The opinion of the court was delivered by: William J. Martini Judge
MARTIN LUTHER KING JR . FEDERAL BLDG . & U.S. COURTHOUSE 50 WALNUT STREET, P.O . BOX 419 NEWARK, NJ 07101-0419 (973) 645-6340
Defendant Archway Cookies, LLC ("Parmalat") brings its second motion for summary judgment, seeking dismissal of claims remaining after this Court disposed of its first motion. Parmalat argues that these claims rest upon the inadmissible expert testimony of two of Plaintiffs' witnesses, John Roberts and Chris Campos. Parmalat further argues that without this testimony, Plaintiffs have insufficient evidence to support their claims on summary judgment. This Court disagrees and finds that Plaintiffs have indeed put forth sufficient evidence for their claims to survive summary judgment. Accordingly, Parmalat's Motion is DENIED.
The facts of this case have been set forth at length in this Court's Opinion disposing of Parmalat's first motion for summary judgment. (Summ. J. Op. 1--6.) This Letter Opinion will summarize only those facts necessary for the disposition of this Motion.
At the heart of this dispute lies a contract. In December 1998 Parmalat contracted with World Finer Foods, Inc. ("WFF") to be WFF's distributor in the northeast United States of certain cookies that WFF imported from Bahlsen GmbH & Co., KG ("Bahlsen"), a German producer of cookies and other food products. (Op. 1--2; Certification of Barry Kozyra, Ex. A, Pl.s' Version of Contested Facts ¶ 2.) Under this agreement, Parmalat was obligated not only to distribute Bahlsen cookies, but also to promote them. (Pl.'s Facts ¶¶ 2, 3.) Parmalat and WFF did not memorialize this agreement in any formal way and thus did not discuss the contract's length or-more importantly-how the parties could terminate it. (Op. 2--3.) Nevertheless, the parties all agree that Parmalat and WFF had at least some contractual obligation.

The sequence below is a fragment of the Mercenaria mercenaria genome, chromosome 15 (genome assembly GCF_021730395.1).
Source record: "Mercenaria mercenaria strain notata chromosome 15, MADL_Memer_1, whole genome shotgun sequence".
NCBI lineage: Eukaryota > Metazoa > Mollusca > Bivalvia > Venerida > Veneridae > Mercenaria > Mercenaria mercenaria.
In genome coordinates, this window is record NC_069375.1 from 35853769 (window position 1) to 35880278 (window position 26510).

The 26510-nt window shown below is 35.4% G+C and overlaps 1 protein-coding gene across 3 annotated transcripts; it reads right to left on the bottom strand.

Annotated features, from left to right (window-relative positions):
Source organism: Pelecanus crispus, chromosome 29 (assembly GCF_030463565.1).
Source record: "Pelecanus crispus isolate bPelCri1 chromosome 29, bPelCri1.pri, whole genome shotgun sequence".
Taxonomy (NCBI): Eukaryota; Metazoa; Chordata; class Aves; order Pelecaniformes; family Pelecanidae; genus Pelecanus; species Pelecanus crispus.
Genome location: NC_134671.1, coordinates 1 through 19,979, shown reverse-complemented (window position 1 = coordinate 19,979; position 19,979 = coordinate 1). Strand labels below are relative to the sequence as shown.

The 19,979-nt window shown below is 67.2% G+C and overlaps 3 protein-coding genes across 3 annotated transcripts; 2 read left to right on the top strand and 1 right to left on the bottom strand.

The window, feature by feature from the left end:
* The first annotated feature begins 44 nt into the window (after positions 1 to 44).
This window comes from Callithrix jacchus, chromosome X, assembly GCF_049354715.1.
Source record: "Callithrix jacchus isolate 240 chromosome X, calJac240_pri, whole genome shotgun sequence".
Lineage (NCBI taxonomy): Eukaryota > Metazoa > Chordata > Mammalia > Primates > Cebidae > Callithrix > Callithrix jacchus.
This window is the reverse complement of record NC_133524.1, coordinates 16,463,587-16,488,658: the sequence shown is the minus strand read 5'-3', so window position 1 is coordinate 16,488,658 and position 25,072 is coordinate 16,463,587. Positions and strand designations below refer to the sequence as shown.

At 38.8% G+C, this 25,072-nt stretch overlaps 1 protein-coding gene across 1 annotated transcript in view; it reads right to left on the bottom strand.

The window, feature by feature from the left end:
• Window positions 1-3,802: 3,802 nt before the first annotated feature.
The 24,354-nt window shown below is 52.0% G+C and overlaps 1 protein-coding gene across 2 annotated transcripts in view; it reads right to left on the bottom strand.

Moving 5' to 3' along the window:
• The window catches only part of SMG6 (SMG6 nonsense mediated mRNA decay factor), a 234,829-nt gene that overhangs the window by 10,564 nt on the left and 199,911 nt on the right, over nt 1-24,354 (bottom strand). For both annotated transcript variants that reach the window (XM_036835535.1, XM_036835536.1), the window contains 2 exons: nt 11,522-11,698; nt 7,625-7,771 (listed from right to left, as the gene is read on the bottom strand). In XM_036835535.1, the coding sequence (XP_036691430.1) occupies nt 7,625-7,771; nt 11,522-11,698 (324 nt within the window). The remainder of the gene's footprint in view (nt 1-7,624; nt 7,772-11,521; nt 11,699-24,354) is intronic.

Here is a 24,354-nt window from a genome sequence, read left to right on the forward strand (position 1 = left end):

The dispute arose when Parmalat repudiated and then terminated the contract. (Op. 4--6.) Without Bahlsen's permission, in December 2001, Parmalat contracted with Bahlsen's competitor, Great Brands of Europe, Inc. ("GBE"), to exclusively distribute only GBE biscuits. (Op. 4.) While WFF knew that Parmalat was distributing GBE products, WFF did not know that Parmalat had contracted with GBE to distribute only GBE products. (Op. 4--5.) WFF and Bahlsen claim that Parmalat subsequently curtailed its promotion and distribution of Bahlsen products and that WFF's and Bahlsen's profits declined as a result. (Pl.s' Facts ¶¶ 9, 10; Kozyra Certification, Ex. Q; Pl.s' Opp'n to Def.'s Mt. for Summ. J. 28--29.) WFF and Bahlsen further claim that during Parmalat's repudiation of its contract with WFF, Parmalat nonetheless assured WFF that it was performing the contract as promised. (Pl.s' Facts ¶ 11.) On September 9, 2002, Parmalat gave WFF notice that it would soon have to terminate their contract, and on October 3, 2002, Parmalat sent WFF a letter stating that Parmalat would formally cease to distribute Bahlsen products by October 20, 2002. (Op. 5.)